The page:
2. Maybe some one should ask a different family member other than Greg’s sister who lived on the other side of the world and did not see what Greg was doing locally on a daily basis the last year of his life. It is very sad that he has lost his life. It is very sad that he did not get the proper mental health he needed.

  3. I have to agree with Scoretz. I served in roto 6 for in 2000 as a combat engineer attached to 3ppcli stationed in Drvar. We proved most of the roads in that country going to many towns. The aftermath of war was there but definitely no rapes or murder. His reasons for PTSD seem suspect as far as military service goes.

  4. Just because you didn’t see it doesn’t mean it didn’t happen! As for the comment regarding his sister, maybe you’re not close to your family members, but if you are close to them and know them well, you can be on the other side of the world and still know what’s going on, by the actions, the tone of voice the emotion in a voice. How can everyone be so quick to judge. Until you have walked a mile in their shoes, exact walk in their shoes…

    • Well, maybe a third person that has intimate knowledge of that area during the times mentioned will possibly give you pause and time to re-think your opinion.

      I served there for a 2000-2001 tour in Drvar, not a lot of raping and pillaging going on at that time either, and I was lucky enough to travel all over the AoR.

      I can’t say either way what his problems were but I can most assuredly say that if they came out of that tour, there were most likely some extenuating circumstances beyond his military service that exacerbated it.

      • And one other point, his section and platoon mates would most defiantly be able to either corroborate or debunk these claims.

  5. I am just speculating but since the magazine article cant attribute a direct quote, i.e. with parantheses, perhaps they might be using journalistic license with the word “witnessed” and placing it out of context.
    Gleaned from the World Wide Web:
    “As of November 2012, Croatian authorities have received 6,390 reports of crimes committed in the area during or after Operation Storm (i.e. 1995) and have convicted 2,380 persons for looting, arson, murders, war crimes and other illegal acts.
    As of the same date, 24 more trials of war crimes related to Operation Storm were in progress.
    In 2012, Serbian authorities were investigating five cases of war crimes committed during Operation Storm.
    The military operation also allowed Croatian authorities access to areas where, as of March 2012, a total of 144 mass and 1,200 individual graves have been discovered, in which a total of 3,809 Croatian civilians and military personnel were buried.”
    - – -
    Kathryn Bolkovac, the subject of the film “The Whistleblower,” talked about her experience exposing human sex trafficking in Bosnia. A former Lincoln, Nebraska police investigator, Bolkovac joined the United Nations peacekeeping mission in Bosnia in 1999 as a human rights investigator for military contractor DynCorp.
    In that role, she uncovered numerous cases of DynCorp employees and others who had used prostitutes from human sex trafficking operations. In 2001, she was demoted and then fired by DynCorp after she informed senior UN officials about her findings.
    The movie was released in 2010; the autobiographical book by the same name was published a year later.
    “The film is changing the lives of many people and the thinking of people at the highest levels,” Bolkovac said.

  6. I would urge Macleans to follow up on this as information currently being dispensed by IIO (Independent Investigation Office) (who have now concluded their investigation,)-,.. at least appear to be-,.. sending a contradictory message to news followers.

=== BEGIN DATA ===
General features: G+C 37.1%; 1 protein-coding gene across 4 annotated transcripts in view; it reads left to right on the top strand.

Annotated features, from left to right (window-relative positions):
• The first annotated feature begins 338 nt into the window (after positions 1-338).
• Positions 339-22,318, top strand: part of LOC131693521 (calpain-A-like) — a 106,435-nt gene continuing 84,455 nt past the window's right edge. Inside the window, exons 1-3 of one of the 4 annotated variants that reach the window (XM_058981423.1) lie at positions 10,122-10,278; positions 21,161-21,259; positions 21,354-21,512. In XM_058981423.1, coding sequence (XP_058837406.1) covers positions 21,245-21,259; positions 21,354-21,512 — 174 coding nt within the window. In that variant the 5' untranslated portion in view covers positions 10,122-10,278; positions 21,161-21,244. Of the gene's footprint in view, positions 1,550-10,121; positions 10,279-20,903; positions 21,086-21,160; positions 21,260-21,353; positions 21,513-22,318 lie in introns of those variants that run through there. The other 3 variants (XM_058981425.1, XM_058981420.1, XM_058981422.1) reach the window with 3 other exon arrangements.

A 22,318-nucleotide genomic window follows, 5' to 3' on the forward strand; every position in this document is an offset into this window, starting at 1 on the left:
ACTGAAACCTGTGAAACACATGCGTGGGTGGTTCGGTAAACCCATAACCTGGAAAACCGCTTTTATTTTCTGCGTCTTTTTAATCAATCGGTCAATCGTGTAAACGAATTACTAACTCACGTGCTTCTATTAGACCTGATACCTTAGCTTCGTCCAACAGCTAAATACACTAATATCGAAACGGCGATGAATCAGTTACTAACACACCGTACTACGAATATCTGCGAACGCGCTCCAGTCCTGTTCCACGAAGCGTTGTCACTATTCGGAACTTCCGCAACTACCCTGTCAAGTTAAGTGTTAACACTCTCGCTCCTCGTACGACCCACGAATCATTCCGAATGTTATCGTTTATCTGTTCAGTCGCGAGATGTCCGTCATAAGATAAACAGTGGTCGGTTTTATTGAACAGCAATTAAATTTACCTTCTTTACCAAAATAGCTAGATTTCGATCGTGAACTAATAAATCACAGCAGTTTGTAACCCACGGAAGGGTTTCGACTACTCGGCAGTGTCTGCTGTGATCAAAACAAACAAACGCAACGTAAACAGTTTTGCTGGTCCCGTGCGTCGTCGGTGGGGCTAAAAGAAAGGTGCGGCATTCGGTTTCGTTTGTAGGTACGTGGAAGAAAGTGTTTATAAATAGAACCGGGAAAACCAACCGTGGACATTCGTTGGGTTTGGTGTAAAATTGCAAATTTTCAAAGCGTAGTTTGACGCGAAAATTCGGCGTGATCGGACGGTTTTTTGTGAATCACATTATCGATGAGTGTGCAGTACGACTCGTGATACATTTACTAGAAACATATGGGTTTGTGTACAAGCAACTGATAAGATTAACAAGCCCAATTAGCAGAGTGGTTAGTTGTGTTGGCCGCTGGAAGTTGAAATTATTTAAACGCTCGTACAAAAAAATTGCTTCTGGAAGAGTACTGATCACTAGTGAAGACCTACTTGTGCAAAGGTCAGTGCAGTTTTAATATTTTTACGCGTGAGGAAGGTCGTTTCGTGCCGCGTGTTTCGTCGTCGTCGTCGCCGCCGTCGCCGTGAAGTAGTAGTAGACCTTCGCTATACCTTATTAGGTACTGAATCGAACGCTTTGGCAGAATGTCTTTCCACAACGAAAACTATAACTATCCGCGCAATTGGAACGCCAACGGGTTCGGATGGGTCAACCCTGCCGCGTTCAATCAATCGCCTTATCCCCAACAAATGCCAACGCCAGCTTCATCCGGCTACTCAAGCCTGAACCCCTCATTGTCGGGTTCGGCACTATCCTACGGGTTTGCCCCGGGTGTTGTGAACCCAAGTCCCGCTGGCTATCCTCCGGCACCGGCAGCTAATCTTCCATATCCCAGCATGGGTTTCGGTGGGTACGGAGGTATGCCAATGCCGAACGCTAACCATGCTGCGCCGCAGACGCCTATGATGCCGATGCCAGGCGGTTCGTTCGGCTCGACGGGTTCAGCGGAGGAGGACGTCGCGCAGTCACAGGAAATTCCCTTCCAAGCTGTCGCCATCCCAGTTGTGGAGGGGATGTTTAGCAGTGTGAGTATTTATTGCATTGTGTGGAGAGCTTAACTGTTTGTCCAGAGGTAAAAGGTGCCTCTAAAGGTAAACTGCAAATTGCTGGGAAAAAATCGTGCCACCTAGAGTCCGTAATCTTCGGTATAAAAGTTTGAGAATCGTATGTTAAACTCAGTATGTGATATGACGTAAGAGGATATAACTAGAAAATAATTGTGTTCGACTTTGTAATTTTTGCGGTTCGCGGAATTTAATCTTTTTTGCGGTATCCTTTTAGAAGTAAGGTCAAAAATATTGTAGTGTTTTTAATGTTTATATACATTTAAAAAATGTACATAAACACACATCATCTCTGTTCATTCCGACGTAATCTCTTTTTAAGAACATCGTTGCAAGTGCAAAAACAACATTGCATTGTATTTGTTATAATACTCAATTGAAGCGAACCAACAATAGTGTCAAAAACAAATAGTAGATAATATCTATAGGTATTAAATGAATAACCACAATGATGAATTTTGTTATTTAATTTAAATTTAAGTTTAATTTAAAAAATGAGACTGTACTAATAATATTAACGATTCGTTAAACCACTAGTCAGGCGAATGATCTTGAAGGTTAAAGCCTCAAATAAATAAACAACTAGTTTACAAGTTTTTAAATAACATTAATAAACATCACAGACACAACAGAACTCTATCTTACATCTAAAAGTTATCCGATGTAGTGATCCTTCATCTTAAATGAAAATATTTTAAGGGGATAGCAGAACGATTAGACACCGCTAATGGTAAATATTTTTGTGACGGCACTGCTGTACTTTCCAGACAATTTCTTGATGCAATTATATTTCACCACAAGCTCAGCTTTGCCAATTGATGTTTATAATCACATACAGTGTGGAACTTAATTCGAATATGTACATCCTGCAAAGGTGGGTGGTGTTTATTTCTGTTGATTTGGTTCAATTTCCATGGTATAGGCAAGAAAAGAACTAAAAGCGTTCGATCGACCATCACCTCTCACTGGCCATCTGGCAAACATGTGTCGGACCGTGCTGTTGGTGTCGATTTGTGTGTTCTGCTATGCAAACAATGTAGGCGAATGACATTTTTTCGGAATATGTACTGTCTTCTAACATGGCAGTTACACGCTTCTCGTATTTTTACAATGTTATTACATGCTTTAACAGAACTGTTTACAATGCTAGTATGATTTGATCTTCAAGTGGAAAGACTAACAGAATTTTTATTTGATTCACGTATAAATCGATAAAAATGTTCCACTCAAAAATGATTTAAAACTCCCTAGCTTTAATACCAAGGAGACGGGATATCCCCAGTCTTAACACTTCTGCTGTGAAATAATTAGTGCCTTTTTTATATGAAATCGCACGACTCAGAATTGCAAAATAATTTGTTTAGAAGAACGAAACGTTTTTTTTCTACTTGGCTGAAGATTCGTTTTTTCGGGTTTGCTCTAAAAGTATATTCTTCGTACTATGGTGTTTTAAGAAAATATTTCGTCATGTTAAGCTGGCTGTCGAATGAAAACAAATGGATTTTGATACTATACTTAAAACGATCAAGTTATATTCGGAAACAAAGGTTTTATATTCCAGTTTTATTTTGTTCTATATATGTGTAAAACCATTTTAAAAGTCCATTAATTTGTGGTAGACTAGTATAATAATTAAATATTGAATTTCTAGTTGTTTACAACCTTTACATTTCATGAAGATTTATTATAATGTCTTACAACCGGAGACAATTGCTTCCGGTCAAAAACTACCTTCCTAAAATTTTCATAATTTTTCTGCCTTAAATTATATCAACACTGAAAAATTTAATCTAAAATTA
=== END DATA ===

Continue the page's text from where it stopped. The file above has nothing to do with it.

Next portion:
On one hand, appearing to pander to the audience of TV camera feeds for supper time broadcasts that announce that since cleared of criminality that an investigation would still continue, but then disseminating in print and online media that the IIO has concluded it’s work. Perhaps Macleans could help clear this up for readers confused about the roles of Independent Investigation Office in B.C. and the difference between their work and the Commission for Complaints against the RCMP. (note: both offices located in Surrey BC)

  7. I was there for ROTO 1 Op Palladium in 1997. There were times where we assisted local authorities with searching for wrong-doers but never did we encounter raping and murders, or the direct aftermath of. There was certainly people falling victim to murder while we were there but the local police and the IPTF investigated, not us. There were occasions where we were required to watch over the excavation of known mass-grave sites and other security related activity, such as patrols. We were not in a stable environment and certainly not one where we were exposed to the incredible atrocities this young soldier is reported to have witnessed. Perhaps this occurred when he was on Leave or R&R?

  8. Very very disturbing!!
    I just watched W5 regarding this story. I feel so badly for this family, expecially Greg’s mother. This should not have happened. The police could have taken alternative measures. I feel that the 911 dispature escalated the situation by telling the officers that Greg was angry! Of course he was upset. If she had handled his follow up call more ethically perhaps she could have calmed the situation. It is a shame! And someone should be held responsible! Greg should not have been murdered over a simple domestic violence call. Once again my condolences to this family.

  9. Greg was a friend of mine when I was a soldier. We last met in 98 on good terms. I feel so bad for his family. Rest in Peace Greg, you didn’t deserve this.

  10. Whatever the cause of Greg’s PTSD, the cops had NO justification to shoot him IN THE BACK, NO ONE was in any danger at the time, NO ONE, and in most civilized countries that is MURDER